As an enlisted service member it is important that your personal conduct both on and off duty is responsible, respectful and appropriate. If you are likely to be consuming alcohol, we encourage our personnel to drink responsibly, organise safe and sober travel home after a night out, and to look out for each other’s safety and well-being. 

Can I change jobs once I’m in the Defence Force?

Initial Service and trade selection is really important, and it pays to do your homework so that you make an informed decision as both you and the Defence Force will be investing a lot of time, energy and money over the course of your career.

Due to career progression and regular posting cycles, you will be changing jobs every couple of years so there are always opportunities for new challenges, to gain new skills, and to live and work in different places with different people.

In some circumstances it is possible to change trade once you’re in the Defence Force. However, trade and Service changes can be a lengthy process and will depend on a number of factors, so it is not guaranteed.

You can resign from the Defence Force and typically we require three months notice. However, during times of increased operational activity, or if you are required to complete a Return of Service Obligation, you may be required to continue serving until you have completed your required duties or service period.

Can I keep studying outside the Defence Force?

Yes. You can choose what to do with your free time and if you want to pursue further education you can. If the study is related to your trade, the Defence Force may pay for it or subsidise your course fees. You may even be allowed to spend some work time studying, depending on the course and the demands of your job.

Find out more on our University Study and Education and Training pages, or look up education and training, in the lifestyle and salary section for each Service.

Do I need to wear my uniform if I go to University?

Depending on which scheme you are studying under, if you are an enlisted Regular Force member of the Defence Force you may have to wear uniform when attending lectures, tutorials and other formal occasions like graduation.

At any point in your career, if you are attending workshops, courses or lectures in a professional capacity then you will most likely be expected to wear uniform, but this will be up to command or personal discretion.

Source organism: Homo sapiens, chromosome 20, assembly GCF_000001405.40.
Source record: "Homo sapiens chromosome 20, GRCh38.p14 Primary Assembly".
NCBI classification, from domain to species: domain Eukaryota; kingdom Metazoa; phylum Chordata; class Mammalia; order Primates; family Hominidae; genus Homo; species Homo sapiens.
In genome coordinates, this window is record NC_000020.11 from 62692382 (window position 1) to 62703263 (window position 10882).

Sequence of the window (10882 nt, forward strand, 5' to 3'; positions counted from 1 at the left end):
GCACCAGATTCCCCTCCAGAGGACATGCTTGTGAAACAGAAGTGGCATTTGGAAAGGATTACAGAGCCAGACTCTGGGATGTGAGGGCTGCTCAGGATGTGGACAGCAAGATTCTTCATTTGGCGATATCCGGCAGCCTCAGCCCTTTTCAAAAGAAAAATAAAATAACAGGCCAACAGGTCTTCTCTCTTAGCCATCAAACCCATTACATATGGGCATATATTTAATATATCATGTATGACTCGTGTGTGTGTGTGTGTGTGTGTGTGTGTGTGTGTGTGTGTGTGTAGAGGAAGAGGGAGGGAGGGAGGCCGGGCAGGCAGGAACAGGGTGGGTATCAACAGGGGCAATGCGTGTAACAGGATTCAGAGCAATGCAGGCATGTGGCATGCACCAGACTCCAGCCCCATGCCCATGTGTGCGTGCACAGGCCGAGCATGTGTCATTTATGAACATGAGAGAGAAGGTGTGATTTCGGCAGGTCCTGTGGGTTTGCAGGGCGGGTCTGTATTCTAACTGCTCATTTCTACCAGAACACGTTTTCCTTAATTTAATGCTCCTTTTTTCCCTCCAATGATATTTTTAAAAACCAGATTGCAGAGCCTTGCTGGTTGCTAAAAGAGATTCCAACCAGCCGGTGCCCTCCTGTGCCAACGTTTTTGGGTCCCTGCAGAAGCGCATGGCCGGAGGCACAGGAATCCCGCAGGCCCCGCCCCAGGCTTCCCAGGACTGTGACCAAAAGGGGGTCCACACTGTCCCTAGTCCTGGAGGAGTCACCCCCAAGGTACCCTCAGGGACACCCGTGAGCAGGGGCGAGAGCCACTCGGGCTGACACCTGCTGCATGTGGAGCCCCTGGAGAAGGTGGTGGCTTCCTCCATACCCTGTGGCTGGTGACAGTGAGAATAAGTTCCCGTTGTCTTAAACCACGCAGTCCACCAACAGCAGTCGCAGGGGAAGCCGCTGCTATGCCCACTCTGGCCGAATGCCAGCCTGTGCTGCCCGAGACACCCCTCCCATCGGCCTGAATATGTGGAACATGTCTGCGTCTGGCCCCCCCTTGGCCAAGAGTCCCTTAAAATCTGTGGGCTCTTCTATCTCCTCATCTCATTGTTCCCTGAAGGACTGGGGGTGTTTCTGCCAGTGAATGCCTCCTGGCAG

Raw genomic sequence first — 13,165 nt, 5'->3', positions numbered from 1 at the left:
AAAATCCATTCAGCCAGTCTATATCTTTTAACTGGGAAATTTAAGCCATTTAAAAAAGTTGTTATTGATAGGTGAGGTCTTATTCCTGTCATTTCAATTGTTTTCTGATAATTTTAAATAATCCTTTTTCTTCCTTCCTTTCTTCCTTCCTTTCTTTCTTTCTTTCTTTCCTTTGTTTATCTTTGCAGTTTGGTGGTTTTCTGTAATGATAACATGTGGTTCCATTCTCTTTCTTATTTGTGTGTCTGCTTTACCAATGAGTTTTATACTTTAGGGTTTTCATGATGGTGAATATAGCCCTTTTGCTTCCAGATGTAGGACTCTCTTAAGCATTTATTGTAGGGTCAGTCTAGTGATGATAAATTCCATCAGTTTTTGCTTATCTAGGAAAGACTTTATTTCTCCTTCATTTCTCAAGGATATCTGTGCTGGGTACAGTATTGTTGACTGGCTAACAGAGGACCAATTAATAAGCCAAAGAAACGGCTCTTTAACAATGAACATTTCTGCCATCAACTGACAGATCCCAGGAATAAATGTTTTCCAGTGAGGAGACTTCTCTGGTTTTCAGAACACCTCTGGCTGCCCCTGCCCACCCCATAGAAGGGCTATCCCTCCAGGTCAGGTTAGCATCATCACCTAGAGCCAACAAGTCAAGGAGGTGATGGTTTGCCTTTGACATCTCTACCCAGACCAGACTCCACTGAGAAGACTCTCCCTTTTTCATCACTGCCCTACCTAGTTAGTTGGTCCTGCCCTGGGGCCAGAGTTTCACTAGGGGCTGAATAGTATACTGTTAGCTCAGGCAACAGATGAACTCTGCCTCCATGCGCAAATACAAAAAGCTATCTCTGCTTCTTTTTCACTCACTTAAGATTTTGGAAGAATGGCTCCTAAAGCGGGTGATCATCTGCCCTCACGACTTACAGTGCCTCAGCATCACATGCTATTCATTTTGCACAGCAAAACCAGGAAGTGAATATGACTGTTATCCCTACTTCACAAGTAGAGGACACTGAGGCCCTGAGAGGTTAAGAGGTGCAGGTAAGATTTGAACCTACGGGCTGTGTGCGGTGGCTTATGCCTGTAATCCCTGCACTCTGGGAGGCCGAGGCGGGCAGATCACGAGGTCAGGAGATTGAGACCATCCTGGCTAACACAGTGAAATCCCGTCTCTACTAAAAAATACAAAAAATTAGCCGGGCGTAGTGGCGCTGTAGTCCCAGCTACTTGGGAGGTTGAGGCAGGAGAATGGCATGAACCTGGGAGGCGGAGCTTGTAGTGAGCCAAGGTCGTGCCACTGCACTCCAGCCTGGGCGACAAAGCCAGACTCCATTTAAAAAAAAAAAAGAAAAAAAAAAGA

Will I be allowed to keep in touch with my family and friends?

Family, friends and partners are very important. It’s entirely up to you whether you maintain your existing relationships or socialise mainly with your military friends and colleagues.

When you are deployed overseas, we make sure that you can keep in regular contact with family and friends and are kept up-to-date with national news and events, especially if you are in remote areas.

During your initial recruit training you will have limited access to your mobile phone and pay telephone, and regular access to mail.

How Many women are there in the Defence Force

There are currently over 1300 women enlisted as Regular Force within our Defence Force. Of a total of about 8,800 service personnel, women make up just over 15% of the work force.

Is the Defence Force a fair and diverse place to work?

The Defence Force is committed to ensuring a balanced workforce and an inclusive culture. This means that all members are able to participate, compete and be rewarded fairly regardless of their gender, ethnicity, disability, sexual orientation, age, beliefs/opinions, or family circumstances.

Our personnel are treated in a transparent, fair and equitable, and legislatively compliant manner. From an individual perspective, this means that your initial selection and career development opportunities will be based on merit and performance.

Our commanders and managers at all levels are responsible for applying equity and diversity principles to all strategies, policies and processes, and to set appropriate standards of behaviour and practice. 

Do women have equal opportunities to gain promotions and access courses?

Promotions are based upon performance and qualifications gained. Selection for courses is based on performance and the availability of course positions.

How does the Defence Force prevent discrimination, harassment and bullying?

Service and employment in the Defence Force is based on the principles of trust and respect in everything that we do. This allows us to maintain our operational effectiveness, and to manage and protect the well-being of our personnel.

We are committed to ensuring that our workplaces are safe and free from discrimination, harassment and bullying, and we have a robust framework and support processes in place to deal with any alleged incidents. This enables our leaders to deal with allegations fairly and efficiently - quickly, appropriately and sensitively, without being unnecessarily elevated.